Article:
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Rules of origin

A. GENERAL RULES FOR DETERMINING THE COUNTRY OF ORIGIN

The only multilateral agreement on rules of origin is the Kyoto Convention (concluded on 18 May 1973 and entered into force on 25 September 1974) – the International Convention on the Simplification and Harmonization of Customs Procedures.

The provisions of the Kyoto Convention are not formulated in the form of direct action rules, but as general principles upon which national legislation should establish specific rules for customs procedures regulation. This approach should allow the national legislation to strike a balance between speeding up and simplifying customs procedures as a means of foreign trade promoting as well as ensuring customs control reliability, so as to establish of a fair compromise between the interests of the business community and the state. The basic principle of the Kyoto Convention is the need to simplify customs procedures in order to facilitate and accelerate foreign trade, eliminate unjustified administrative barriers.

Specific Annex K "Origin of goods" of the Kyoto Convention describes the general rules for determining the origin of goods.
- Country of origin of goods – the country where goods were fully produced or have been subject to substantial processing.
- Rules of origin - specific provisions, developed from principles established by national legislation or international agreements ("origin criteria"), applied by a country to determine the origin of goods. The rules of origin should not constitute unnecessary barriers to international trade.

General Agreement on Tariffs and Trade (GATT 1994) does not contain specific rules for determining origin. This fact provided countries with flexibility in adopting their own rules and applying them differently, in accordance with the purpose which they are used for. Origin means the economic "nationality" of goods in international trade. There are two types of origin: preferential and non-preferential.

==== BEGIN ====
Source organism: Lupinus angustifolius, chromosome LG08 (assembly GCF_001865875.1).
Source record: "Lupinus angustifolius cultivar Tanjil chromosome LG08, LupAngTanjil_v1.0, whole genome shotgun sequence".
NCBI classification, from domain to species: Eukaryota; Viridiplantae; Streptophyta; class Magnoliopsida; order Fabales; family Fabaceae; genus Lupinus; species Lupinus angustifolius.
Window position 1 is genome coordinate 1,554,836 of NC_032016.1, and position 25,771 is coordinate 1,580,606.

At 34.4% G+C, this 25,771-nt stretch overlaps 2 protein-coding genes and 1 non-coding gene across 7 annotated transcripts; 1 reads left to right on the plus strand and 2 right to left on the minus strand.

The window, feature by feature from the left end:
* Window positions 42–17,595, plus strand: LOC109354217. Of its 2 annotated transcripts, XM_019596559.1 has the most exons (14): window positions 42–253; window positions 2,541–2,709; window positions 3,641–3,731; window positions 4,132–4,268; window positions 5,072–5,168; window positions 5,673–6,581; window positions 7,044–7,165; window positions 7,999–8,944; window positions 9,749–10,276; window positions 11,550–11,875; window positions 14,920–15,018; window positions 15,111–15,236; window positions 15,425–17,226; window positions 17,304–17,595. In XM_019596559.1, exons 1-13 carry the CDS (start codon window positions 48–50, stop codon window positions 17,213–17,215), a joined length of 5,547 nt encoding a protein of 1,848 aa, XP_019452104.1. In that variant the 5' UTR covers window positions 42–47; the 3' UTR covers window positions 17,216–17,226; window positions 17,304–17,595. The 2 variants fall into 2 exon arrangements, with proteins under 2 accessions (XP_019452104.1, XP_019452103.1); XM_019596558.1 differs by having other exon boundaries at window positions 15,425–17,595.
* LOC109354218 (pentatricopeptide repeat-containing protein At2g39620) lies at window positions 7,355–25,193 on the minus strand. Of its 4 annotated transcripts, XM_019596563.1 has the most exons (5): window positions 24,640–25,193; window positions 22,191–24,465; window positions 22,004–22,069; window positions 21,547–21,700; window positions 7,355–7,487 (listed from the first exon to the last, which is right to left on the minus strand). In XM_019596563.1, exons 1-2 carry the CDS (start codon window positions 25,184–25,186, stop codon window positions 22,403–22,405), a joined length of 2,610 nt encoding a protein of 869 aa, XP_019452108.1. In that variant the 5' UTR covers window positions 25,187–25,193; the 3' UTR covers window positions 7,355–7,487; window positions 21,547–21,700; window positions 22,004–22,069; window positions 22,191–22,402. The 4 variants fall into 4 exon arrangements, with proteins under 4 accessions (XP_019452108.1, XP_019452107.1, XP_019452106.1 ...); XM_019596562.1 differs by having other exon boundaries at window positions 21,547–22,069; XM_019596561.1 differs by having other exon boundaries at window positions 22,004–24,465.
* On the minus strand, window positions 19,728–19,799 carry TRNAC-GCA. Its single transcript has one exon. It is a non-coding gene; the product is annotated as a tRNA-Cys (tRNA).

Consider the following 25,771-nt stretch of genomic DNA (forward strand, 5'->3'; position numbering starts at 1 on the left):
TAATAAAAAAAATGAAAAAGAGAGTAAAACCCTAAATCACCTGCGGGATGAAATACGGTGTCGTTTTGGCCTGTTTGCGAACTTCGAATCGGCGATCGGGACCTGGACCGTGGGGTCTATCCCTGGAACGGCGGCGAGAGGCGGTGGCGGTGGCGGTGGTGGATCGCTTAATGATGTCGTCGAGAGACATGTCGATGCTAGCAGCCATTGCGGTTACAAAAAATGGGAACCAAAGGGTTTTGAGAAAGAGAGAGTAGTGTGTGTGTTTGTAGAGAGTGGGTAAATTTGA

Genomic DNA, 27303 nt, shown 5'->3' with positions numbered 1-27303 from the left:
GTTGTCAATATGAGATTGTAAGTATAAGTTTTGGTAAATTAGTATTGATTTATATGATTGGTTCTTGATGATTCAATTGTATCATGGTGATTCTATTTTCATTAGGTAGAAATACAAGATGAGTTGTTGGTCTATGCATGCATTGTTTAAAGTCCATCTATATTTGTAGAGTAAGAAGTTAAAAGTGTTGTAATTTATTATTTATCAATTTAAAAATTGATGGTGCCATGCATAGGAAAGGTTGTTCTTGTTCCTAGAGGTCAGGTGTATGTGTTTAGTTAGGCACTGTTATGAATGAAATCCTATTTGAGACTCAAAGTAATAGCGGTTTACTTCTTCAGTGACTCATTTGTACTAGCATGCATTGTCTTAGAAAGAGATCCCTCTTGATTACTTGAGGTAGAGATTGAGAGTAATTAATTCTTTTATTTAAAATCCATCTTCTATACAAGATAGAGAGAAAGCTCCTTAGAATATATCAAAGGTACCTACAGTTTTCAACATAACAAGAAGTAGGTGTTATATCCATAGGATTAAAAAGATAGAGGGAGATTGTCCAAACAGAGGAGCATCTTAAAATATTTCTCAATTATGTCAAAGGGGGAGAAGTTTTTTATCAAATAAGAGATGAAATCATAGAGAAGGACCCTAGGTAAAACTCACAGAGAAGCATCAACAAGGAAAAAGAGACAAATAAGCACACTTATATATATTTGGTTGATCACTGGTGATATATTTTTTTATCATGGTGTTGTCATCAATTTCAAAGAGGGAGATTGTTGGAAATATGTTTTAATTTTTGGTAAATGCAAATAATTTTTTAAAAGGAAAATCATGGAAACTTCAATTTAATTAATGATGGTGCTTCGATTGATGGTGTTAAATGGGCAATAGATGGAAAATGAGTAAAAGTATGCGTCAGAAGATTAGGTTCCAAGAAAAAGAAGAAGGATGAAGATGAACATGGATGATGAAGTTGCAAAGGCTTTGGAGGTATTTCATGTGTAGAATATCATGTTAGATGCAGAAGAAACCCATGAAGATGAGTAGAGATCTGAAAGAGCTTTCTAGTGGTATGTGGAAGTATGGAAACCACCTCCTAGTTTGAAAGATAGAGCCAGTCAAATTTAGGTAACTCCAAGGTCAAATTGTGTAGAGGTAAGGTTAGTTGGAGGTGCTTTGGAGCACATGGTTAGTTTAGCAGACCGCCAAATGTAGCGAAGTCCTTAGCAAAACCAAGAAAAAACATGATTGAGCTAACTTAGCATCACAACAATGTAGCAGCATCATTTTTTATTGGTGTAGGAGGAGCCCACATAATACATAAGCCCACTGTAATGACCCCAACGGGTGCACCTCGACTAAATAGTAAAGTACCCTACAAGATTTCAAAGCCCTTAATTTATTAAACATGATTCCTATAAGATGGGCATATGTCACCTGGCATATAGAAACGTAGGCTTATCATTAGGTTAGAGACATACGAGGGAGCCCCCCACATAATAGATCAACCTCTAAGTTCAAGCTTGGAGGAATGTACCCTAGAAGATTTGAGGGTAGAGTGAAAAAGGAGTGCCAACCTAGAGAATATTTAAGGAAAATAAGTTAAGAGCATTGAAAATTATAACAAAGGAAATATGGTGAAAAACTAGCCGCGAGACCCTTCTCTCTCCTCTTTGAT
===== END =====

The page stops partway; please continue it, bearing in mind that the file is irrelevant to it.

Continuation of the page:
1. Non-preferential rules of origin

Non-preferential rules of origin are used to determine the origin of goods subject to commercial policy measures, such as anti-dumping and compensation duties, trade embargoes, safeguards and countervailing, quantitative restrictions, but also for tariff quotas, trade statistics, procurement and designation of origin, etc. In addition, export refunds in the EU Common Agricultural Policy rely mostly on non-preferential origin.

2. Preferential rules of origin

Preferential origin confers certain benefits for the goods traded between different countries, particularly low or even zero duty. Preferential origin is attributed to goods from different countries that meet certain criteria of origin.

In order to obtain preferential origin, goods from one country must comply with the specific terms of the origin protocol within the agreement between EU and the country concerned or with rules of origin within autonomous agreements providing unilateral tariff treatment granted by the EU.
This means that goods:
- are made of raw materials that have been produced or obtained in the beneficiary country;
- have undergone a certain processing or transformation in the beneficiary country.

Such goods are considered "ORIGINATING".

In both cases, an important element in determining the origin is their tariff classification. EU marketed goods shall be identified by a numeric code in the Combined Nomenclature and before determining the origin, it is essential to determine CN code.

B. RULES OF ORIGIN

The basic rule: In order for a product to be originating from a country, it must be wholly obtained in that country or the last substantial transformation in that country must be known.

In the case when only one country is involved, the criterion "wholly obtained will be applied. In practice, this is limited to goods produced naturally and their derivatives.

If two or more countries are involved in the production of goods, the criterion of "last substantial transformation" determines the origin of goods.

1. Products "wholly obtained"